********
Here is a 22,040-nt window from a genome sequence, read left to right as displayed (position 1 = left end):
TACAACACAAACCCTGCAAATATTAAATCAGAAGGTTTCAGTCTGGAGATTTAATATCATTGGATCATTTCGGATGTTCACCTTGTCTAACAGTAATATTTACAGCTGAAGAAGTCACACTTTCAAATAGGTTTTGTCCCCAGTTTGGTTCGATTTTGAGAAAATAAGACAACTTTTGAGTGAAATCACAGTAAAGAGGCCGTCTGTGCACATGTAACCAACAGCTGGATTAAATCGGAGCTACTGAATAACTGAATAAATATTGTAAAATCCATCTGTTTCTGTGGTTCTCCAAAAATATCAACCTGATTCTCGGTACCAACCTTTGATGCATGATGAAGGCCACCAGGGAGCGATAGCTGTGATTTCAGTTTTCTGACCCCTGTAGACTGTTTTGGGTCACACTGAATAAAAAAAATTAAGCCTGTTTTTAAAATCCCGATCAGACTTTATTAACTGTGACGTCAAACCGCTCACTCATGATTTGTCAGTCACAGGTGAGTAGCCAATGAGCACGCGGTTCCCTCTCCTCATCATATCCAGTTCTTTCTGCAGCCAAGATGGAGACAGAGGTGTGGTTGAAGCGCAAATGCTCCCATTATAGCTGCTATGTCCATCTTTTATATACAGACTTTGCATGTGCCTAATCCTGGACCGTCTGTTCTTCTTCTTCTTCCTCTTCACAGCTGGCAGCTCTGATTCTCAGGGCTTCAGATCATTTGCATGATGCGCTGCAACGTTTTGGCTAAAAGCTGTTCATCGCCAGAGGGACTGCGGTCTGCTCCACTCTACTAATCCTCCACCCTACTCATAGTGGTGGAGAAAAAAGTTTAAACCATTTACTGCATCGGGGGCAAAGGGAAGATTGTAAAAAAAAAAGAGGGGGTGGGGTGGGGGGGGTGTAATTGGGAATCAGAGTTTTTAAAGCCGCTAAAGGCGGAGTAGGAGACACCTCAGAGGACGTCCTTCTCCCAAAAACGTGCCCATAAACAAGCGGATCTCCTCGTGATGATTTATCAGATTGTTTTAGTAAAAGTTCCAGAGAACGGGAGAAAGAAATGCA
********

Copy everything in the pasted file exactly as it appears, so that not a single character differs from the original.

Here is a 22,040-nt window from a genome sequence, read left to right as displayed (position 1 = left end):
TACAACACAAACCCTGCAAATATTAAATCAGAAGGTTTCAGTCTGGAGATTTAATATCATTGGATCATTTCGGATGTTCACCTTGTCTAACAGTAATATTTACAGCTGAAGAAGTCACACTTTCAAATAGGTTTTGTCCCCAGTTTGGTTCGATTTTGAGAAAATAAGACAACTTTTGAGTGAAATCACAGTAAAGAGGCCGTCTGTGCACATGTAACCAACAGCTGGATTAAATCGGAGCTACTGAATAACTGAATAAATATTGTAAAATCCATCTGTTTCTGTGGTTCTCCAAAAATATCAACCTGATTCTCGGTACCAACCTTTGATGCATGATGAAGGCCACCAGGGAGCGATAGCTGTGATTTCAGTTTTCTGACCCCTGTAGACTGTTTTGGGTCACACTGAATAAAAAAAATTAAGCCTGTTTTTAAAATCCCGATCAGACTTTATTAACTGTGACGTCAAACCGCTCACTCATGATTTGTCAGTCACAGGTGAGTAGCCAATGAGCACGCGGTTCCCTCTCCTCATCATATCCAGTTCTTTCTGCAGCCAAGATGGAGACAGAGGTGTGGTTGAAGCGCAAATGCTCCCATTATAGCTGCTATGTCCATCTTTTATATACAGACTTTGCATGTGCCTAATCCTGGACCGTCTGTTCTTCTTCTTCTTCCTCTTCACAGCTGGCAGCTCTGATTCTCAGGGCTTCAGATCATTTGCATGATGCGCTGCAACGTTTTGGCTAAAAGCTGTTCATCGCCAGAGGGACTGCGGTCTGCTCCACTCTACTAATCCTCCACCCTACTCATAGTGGTGGAGAAAAAAGTTTAAACCATTTACTGCATCGGGGGCAAAGGGAAGATTGTAAAAAAAAAAGAGGGGGTGGGGTGGGGGGGGTGTAATTGGGAATCAGAGTTTTTAAAGCCGCTAAAGGCGGAGTAGGAGACACCTCAGAGGACGTCCTTCTCCCAAAAACGTGCCCATAAACAAGCGGATCTCCTCGTGATGATTTATCAGATTGTTTTAGTAAAAGTTCCAGAGAACGGGAGAAAGAAATGCA